The fishing fleets and business groups say their livelihoods are being threatened with onerous, expensive regulations that Congress did not specifically authorize. They say judges, not federal bureaucrats, should be interpreting what are admittedly often ambiguous congressional statutes.

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"The reality is that Chevron has already proven itself unworkable, and its corrosive effects on our separation of powers have lingered long enough. The government's pleas to retain this misguided and reliance-destroying doctrine fall far short of the mark," said Paul Clement, an attorney who will argue one of the Wednesday petitions.

Justices Clarence Thomas and Neil Gorsuch have long advocated for scaling back the Chevron deference, but the views of fellow conservatives, Chief Justice John Roberts and Justices Brett Kavanaugh and Amy Coney Barrett, could prove decisive here.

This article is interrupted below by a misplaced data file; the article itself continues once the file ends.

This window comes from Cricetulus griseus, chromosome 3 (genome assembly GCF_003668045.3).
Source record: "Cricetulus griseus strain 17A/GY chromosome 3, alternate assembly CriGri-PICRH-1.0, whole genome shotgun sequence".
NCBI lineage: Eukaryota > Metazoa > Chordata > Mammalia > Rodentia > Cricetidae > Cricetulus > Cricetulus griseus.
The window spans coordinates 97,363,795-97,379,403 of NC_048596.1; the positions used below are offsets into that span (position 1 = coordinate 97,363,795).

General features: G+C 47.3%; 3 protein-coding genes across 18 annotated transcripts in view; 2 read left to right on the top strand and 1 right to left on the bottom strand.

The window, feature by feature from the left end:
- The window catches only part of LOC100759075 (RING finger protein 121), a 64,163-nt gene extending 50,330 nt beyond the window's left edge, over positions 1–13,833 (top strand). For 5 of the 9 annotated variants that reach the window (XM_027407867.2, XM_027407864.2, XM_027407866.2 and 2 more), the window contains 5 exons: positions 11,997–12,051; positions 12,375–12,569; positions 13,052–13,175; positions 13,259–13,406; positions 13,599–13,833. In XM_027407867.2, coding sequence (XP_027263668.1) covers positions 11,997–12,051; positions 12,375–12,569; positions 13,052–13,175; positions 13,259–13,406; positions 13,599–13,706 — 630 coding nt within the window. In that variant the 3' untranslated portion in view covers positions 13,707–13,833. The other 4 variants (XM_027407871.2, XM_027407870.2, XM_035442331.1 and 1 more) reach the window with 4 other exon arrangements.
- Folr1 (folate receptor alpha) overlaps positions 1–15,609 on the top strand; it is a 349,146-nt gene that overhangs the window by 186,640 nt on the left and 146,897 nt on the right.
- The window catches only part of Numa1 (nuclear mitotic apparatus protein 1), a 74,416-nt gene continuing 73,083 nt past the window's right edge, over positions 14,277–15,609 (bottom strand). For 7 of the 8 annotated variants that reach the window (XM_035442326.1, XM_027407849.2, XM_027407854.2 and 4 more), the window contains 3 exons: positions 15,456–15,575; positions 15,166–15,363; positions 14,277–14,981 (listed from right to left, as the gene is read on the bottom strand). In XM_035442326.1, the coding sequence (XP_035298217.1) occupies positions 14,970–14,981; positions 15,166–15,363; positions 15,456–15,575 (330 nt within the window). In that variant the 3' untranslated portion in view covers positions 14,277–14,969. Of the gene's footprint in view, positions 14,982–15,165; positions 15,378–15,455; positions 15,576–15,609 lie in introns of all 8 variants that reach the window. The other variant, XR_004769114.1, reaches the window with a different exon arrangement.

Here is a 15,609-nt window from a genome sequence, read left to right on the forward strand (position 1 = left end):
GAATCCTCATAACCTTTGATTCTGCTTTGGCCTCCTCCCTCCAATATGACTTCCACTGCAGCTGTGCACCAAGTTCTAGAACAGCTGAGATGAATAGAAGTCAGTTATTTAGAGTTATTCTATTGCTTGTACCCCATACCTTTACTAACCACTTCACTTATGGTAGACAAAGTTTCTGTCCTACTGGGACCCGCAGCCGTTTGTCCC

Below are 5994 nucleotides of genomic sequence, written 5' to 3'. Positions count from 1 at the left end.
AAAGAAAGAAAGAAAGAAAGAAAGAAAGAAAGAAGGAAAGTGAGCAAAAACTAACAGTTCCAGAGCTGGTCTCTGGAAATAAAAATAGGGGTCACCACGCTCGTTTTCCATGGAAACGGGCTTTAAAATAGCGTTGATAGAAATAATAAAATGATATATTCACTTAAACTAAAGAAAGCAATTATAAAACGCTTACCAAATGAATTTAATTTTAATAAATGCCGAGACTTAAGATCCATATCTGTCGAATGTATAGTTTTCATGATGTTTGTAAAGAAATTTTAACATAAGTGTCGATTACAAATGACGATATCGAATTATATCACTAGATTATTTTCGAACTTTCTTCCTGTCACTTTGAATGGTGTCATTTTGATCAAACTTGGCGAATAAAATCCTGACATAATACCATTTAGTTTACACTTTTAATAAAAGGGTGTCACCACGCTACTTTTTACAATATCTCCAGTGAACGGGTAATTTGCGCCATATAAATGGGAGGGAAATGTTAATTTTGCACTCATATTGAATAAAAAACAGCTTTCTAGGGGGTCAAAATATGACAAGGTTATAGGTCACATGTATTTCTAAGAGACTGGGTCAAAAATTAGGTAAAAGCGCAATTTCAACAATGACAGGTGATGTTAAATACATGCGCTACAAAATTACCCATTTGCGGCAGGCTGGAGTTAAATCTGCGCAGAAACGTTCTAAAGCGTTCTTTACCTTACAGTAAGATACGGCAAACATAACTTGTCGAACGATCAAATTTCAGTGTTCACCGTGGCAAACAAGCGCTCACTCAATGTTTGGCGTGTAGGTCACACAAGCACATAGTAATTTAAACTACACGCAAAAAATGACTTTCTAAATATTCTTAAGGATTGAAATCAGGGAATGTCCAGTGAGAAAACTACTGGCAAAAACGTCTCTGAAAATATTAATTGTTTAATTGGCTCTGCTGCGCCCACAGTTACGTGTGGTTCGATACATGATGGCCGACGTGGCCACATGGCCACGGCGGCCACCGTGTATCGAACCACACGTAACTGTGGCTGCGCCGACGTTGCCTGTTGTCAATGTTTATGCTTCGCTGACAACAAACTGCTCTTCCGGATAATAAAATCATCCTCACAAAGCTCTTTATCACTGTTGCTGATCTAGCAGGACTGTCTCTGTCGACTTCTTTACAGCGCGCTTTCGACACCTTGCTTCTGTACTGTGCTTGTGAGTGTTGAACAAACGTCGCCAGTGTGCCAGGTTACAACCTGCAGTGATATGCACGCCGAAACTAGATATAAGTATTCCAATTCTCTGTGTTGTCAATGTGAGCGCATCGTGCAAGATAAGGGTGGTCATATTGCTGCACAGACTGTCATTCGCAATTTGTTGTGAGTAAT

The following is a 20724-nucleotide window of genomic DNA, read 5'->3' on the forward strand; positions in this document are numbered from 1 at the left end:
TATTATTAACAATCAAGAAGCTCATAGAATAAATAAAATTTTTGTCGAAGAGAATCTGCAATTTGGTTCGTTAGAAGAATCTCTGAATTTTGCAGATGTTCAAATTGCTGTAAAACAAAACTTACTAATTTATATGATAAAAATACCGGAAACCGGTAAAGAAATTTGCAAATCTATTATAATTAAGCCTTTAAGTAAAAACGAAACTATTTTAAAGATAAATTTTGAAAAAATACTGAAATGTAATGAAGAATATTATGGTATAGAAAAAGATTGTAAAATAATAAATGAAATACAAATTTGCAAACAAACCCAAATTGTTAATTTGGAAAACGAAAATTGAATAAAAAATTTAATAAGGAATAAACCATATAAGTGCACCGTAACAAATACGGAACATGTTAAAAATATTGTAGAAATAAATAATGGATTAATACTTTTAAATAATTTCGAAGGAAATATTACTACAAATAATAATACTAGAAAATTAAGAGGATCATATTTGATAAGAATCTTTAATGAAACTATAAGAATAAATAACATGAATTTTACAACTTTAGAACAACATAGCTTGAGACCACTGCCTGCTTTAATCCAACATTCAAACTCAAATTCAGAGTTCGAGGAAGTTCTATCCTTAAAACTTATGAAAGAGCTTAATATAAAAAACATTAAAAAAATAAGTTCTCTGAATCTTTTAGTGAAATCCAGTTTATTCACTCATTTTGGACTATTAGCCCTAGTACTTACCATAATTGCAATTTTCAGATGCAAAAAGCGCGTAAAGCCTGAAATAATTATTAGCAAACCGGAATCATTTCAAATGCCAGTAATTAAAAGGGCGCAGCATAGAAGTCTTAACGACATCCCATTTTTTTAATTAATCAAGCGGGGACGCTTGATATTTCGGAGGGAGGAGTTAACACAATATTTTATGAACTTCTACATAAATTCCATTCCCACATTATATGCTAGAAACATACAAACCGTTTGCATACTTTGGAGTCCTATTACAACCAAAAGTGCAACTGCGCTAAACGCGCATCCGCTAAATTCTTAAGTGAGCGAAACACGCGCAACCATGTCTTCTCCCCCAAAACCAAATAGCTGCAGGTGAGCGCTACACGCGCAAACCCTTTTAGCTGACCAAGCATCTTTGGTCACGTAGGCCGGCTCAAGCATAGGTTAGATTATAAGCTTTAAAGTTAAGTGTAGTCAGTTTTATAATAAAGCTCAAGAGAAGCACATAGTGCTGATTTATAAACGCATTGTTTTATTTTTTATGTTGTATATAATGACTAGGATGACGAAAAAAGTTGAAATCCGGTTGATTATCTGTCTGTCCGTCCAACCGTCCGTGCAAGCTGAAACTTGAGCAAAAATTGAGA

The Biden administration will argue that federal agencies have the expertise and mandate to enforce federal laws to ensure consumers and the public have, among other things, clean air and water, safe food and medicines, and stable economic and financial institutions.

In this case, the Justice Department says the fishing industry has long been subject to federal regulation, and that the current rules ensure "necessary and proper" management of limited seafood stocks.